Abies fraseri, Fraser fir, also called southern balsam fir and she-balsam, is an evergreen, coniferous, small- to medium-sized tree in the Pinaceae (pine) family. It is the only fir endemic to the southern Appalachian Mountains, where it is restricted to high elevations in southwestern Virginia, western North Carolina, and eastern Tennessee. Because of the high elevation at which Fraser fir grows, its primary value is for watershed protection and scenic attraction.
Extensive stands of Fraser fir have been damaged by the balsam woolly adelgid (Adelges piceae), which was first was discovered in North Carolina in 1957 and has since spread to all areas of Fraser fir. Mortality progressed rapidly from 11,000 trees in 1958 to about 1.75 million by 1970. Fir mortality has been extensive in all areas except Mount Rogers in Virginia. Adelgids attack branches, twigs, nodes, and bud bases of fir, but stem attack is the predominant form of infestation. Death usually follows 2 to 5 years after infestation of the bole because of direct translocation impairment.
Trees weakened by adelgids are often attacked and further damaged by bark beetles, wood wasps, and other wood-boring insects, which also may introduce fungal pathogens. Incidence of root rot caused by Armillaria mellea was shown to increase with increasing severity of adelgid damage. Damaged and weakened trees are also more susceptible to windthrow and top breakage.
Mortality from adelgids and associated damage agents has been estimated at 80% across the tree’s range. Due to this precipitous decline, Fraser fir now appear on the Federal Endangered Species Act list of species of concern, is listed as vulnerable on IUCN (International Union for the Conservation of Nature) Red List, is categorized as threatened in Tennessee, and is on the watch list/declining in North Carolina.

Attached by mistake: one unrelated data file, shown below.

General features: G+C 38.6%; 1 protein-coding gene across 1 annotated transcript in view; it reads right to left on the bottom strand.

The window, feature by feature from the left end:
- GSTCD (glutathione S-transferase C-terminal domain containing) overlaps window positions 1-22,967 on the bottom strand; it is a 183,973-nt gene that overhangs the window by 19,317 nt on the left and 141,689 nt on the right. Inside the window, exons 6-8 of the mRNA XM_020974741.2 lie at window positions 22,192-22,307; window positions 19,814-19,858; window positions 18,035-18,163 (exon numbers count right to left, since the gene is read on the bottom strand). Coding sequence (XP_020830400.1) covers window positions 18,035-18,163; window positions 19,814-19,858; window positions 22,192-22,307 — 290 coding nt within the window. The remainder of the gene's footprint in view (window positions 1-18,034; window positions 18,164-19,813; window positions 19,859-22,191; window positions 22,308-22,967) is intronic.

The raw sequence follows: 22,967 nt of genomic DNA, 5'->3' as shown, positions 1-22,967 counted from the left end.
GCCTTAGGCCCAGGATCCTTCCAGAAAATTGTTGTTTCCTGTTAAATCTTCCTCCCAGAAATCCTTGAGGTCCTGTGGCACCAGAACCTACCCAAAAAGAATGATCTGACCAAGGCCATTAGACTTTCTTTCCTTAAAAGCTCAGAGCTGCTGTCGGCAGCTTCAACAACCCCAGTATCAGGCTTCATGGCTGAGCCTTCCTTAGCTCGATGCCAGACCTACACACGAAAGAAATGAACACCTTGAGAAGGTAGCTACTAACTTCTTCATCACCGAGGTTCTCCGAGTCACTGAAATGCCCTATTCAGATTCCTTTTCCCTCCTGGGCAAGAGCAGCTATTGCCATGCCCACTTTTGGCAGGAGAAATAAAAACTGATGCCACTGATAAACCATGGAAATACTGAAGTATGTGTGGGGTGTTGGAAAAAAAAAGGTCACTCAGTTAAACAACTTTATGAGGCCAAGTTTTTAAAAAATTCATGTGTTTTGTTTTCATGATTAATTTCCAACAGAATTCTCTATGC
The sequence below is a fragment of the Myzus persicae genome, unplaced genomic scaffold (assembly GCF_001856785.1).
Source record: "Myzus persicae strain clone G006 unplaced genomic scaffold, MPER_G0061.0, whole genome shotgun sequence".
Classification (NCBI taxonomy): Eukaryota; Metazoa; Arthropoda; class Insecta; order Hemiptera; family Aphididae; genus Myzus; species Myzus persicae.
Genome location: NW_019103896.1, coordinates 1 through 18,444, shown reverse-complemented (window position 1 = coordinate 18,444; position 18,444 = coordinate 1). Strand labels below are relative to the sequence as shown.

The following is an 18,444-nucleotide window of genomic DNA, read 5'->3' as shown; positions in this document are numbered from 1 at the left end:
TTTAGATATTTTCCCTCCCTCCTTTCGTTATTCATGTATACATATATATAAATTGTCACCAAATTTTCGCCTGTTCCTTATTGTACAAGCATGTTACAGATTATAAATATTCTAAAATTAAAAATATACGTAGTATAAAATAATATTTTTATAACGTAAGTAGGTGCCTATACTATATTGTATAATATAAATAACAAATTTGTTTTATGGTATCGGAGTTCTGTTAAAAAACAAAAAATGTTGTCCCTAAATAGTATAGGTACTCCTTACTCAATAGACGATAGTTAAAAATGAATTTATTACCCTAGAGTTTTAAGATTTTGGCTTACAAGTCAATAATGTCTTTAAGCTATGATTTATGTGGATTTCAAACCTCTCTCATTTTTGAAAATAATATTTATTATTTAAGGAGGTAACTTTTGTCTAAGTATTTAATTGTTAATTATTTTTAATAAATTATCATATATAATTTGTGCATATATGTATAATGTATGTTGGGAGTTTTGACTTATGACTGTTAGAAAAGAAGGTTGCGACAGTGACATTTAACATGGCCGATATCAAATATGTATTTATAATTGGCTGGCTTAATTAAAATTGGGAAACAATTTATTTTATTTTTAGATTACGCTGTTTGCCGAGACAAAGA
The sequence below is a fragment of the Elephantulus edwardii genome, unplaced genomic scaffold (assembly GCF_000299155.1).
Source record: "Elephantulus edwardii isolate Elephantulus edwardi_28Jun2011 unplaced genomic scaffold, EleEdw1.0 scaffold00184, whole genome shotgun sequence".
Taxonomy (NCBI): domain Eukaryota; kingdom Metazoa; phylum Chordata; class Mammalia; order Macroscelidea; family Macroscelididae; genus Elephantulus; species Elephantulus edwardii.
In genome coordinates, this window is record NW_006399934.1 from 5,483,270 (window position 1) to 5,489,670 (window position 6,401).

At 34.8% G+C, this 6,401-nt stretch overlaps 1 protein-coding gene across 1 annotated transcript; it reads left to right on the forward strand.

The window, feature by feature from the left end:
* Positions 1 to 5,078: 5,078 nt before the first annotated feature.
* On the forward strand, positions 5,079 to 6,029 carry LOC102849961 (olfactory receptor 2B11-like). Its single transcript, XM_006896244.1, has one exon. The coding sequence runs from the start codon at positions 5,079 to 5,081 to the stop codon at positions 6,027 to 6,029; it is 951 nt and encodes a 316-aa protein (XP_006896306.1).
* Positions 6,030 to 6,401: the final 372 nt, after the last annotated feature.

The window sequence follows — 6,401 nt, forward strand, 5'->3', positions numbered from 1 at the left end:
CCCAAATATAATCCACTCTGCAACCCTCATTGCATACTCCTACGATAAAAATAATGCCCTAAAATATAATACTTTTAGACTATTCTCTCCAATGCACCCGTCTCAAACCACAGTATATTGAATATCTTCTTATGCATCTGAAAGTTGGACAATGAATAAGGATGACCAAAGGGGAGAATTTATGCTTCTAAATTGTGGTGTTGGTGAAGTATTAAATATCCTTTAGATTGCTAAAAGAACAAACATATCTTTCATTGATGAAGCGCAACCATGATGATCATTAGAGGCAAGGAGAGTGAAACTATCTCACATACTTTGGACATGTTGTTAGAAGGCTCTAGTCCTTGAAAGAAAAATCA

It is not clear whether the species can recover. Although openings created by adelgid kill usually contain numerous fir seedlings, it is not yet known whether these, too, will be attacked when they reach maturity. Unless new methods of adelgid control are found, the status of Fraser fir in natural stands is extremely uncertain.
The remaining stands of Fraser fir have very limited commercial value. However, their location in the cool climate of the loftiest peaks and ridges makes them extremely valuable for watershed protection, as they hold the shallow soil to the steep wet slopes. They are also a unique scenic attraction in a region of growing recreational appeal.
Growing and harvesting this species for Christmas trees and boughs is a multimillion-dollar business in the southern Appalachians. Because of its thick green foliage, beautiful shape, fragrance, and needles that are retained unusually well, Fraser fir is unequaled as a Christmas tree, and has frequently been used as the official White House Christmas tree for the President of the U.S. It is also used widely as an ornamental yard tree.
Fraser fir seeds and terminal buds are eaten extensively by the red squirrel and other mammals. Various songbird species eat the seeds.
- Beck, D.E. Abies fraseri (Pursh) Poir. In Burns, Russell M., and Barbara H. Honkala, tech. coords. 1990. Silvics of North America: 1. Conifers; Agriculture Handbook 654. U.S. Department of Agriculture, Forest Service, Washington, DC. http://na.fs.fed.us/spfo/pubs/silvics_manual/Volume_1/abies/concolor.htm.
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